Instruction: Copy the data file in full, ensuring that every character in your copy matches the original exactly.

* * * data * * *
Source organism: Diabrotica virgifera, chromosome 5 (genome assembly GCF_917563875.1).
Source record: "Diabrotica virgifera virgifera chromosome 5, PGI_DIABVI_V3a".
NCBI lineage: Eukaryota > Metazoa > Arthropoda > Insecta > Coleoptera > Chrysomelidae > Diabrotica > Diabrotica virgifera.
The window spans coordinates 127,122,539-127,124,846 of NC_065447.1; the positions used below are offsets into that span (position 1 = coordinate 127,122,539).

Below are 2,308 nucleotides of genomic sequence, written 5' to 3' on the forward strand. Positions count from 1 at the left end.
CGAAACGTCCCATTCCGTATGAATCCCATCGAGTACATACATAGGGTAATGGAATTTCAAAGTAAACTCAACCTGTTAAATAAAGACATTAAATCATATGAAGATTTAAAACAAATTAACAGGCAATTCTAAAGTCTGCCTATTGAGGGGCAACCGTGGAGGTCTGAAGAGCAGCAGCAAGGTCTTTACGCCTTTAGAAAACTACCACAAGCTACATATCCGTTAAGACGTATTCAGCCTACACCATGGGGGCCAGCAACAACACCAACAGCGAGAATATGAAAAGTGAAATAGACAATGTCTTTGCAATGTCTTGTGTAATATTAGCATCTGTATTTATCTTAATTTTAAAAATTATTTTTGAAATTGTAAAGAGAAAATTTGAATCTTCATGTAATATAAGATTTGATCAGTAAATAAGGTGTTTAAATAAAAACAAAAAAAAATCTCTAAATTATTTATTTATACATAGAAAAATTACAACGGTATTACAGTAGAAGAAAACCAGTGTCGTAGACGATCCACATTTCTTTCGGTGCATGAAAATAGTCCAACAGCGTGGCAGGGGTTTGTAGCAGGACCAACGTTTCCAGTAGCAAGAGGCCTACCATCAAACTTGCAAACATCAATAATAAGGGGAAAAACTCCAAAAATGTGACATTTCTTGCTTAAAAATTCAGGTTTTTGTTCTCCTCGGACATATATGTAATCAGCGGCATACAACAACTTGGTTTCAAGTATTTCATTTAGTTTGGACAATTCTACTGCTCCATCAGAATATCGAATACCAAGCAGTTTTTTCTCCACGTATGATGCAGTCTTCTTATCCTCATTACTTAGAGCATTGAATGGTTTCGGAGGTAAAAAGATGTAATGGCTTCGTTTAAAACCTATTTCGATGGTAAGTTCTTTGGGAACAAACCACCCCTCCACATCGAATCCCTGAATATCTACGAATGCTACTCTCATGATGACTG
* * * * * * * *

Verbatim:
Source organism: Diabrotica virgifera, chromosome 5 (genome assembly GCF_917563875.1).
Source record: "Diabrotica virgifera virgifera chromosome 5, PGI_DIABVI_V3a".
NCBI lineage: Eukaryota > Metazoa > Arthropoda > Insecta > Coleoptera > Chrysomelidae > Diabrotica > Diabrotica virgifera.
The window spans coordinates 127,122,539-127,124,846 of NC_065447.1; the positions used below are offsets into that span (position 1 = coordinate 127,122,539).

Below are 2,308 nucleotides of genomic sequence, written 5' to 3' on the forward strand. Positions count from 1 at the left end.
CGAAACGTCCCATTCCGTATGAATCCCATCGAGTACATACATAGGGTAATGGAATTTCAAAGTAAACTCAACCTGTTAAATAAAGACATTAAATCATATGAAGATTTAAAACAAATTAACAGGCAATTCTAAAGTCTGCCTATTGAGGGGCAACCGTGGAGGTCTGAAGAGCAGCAGCAAGGTCTTTACGCCTTTAGAAAACTACCACAAGCTACATATCCGTTAAGACGTATTCAGCCTACACCATGGGGGCCAGCAACAACACCAACAGCGAGAATATGAAAAGTGAAATAGACAATGTCTTTGCAATGTCTTGTGTAATATTAGCATCTGTATTTATCTTAATTTTAAAAATTATTTTTGAAATTGTAAAGAGAAAATTTGAATCTTCATGTAATATAAGATTTGATCAGTAAATAAGGTGTTTAAATAAAAACAAAAAAAAATCTCTAAATTATTTATTTATACATAGAAAAATTACAACGGTATTACAGTAGAAGAAAACCAGTGTCGTAGACGATCCACATTTCTTTCGGTGCATGAAAATAGTCCAACAGCGTGGCAGGGGTTTGTAGCAGGACCAACGTTTCCAGTAGCAAGAGGCCTACCATCAAACTTGCAAACATCAATAATAAGGGGAAAAACTCCAAAAATGTGACATTTCTTGCTTAAAAATTCAGGTTTTTGTTCTCCTCGGACATATATGTAATCAGCGGCATACAACAACTTGGTTTCAAGTATTTCATTTAGTTTGGACAATTCTACTGCTCCATCAGAATATCGAATACCAAGCAGTTTTTTCTCCACGTATGATGCAGTCTTCTTATCCTCATTACTTAGAGCATTGAATGGTTTCGGAGGTAAAAAGATGTAATGGCTTCGTTTAAAACCTATTTCGATGGTAAGTTCTTTGGGAACAAACCACCCCTCCACATCGAATCCCTGAATATCTACGAATGCTACTCTCATGATGACTG